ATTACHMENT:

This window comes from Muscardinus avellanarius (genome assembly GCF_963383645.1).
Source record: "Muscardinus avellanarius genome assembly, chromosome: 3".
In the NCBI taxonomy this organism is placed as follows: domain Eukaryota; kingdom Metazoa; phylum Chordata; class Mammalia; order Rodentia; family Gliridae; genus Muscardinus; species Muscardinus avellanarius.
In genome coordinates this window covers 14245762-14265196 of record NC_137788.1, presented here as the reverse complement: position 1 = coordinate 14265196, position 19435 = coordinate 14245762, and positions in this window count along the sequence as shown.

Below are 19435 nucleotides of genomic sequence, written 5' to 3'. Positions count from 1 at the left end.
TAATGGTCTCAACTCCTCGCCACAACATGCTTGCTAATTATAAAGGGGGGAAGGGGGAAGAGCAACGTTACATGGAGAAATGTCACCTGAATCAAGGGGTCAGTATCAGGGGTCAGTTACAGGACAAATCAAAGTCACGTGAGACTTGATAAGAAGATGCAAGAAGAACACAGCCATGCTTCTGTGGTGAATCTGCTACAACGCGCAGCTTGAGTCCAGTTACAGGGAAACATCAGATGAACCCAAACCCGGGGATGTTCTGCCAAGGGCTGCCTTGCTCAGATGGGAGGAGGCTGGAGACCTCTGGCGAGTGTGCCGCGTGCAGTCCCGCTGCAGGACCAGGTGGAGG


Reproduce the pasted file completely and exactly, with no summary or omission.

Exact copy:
This window comes from Muscardinus avellanarius (genome assembly GCF_963383645.1).
Source record: "Muscardinus avellanarius genome assembly, chromosome: 3".
In the NCBI taxonomy this organism is placed as follows: domain Eukaryota; kingdom Metazoa; phylum Chordata; class Mammalia; order Rodentia; family Gliridae; genus Muscardinus; species Muscardinus avellanarius.
In genome coordinates this window covers 14245762-14265196 of record NC_137788.1, presented here as the reverse complement: position 1 = coordinate 14265196, position 19435 = coordinate 14245762, and positions in this window count along the sequence as shown.

Below are 19435 nucleotides of genomic sequence, written 5' to 3'. Positions count from 1 at the left end.
TAATGGTCTCAACTCCTCGCCACAACATGCTTGCTAATTATAAAGGGGGGAAGGGGGAAGAGCAACGTTACATGGAGAAATGTCACCTGAATCAAGGGGTCAGTATCAGGGGTCAGTTACAGGACAAATCAAAGTCACGTGAGACTTGATAAGAAGATGCAAGAAGAACACAGCCATGCTTCTGTGGTGAATCTGCTACAACGCGCAGCTTGAGTCCAGTTACAGGGAAACATCAGATGAACCCAAACCCGGGGATGTTCTGCCAAGGGCTGCCTTGCTCAGATGGGAGGAGGCTGGAGACCTCTGGCGAGTGTGCCGCGTGCAGTCCCGCTGCAGGACCAGGTGGAGG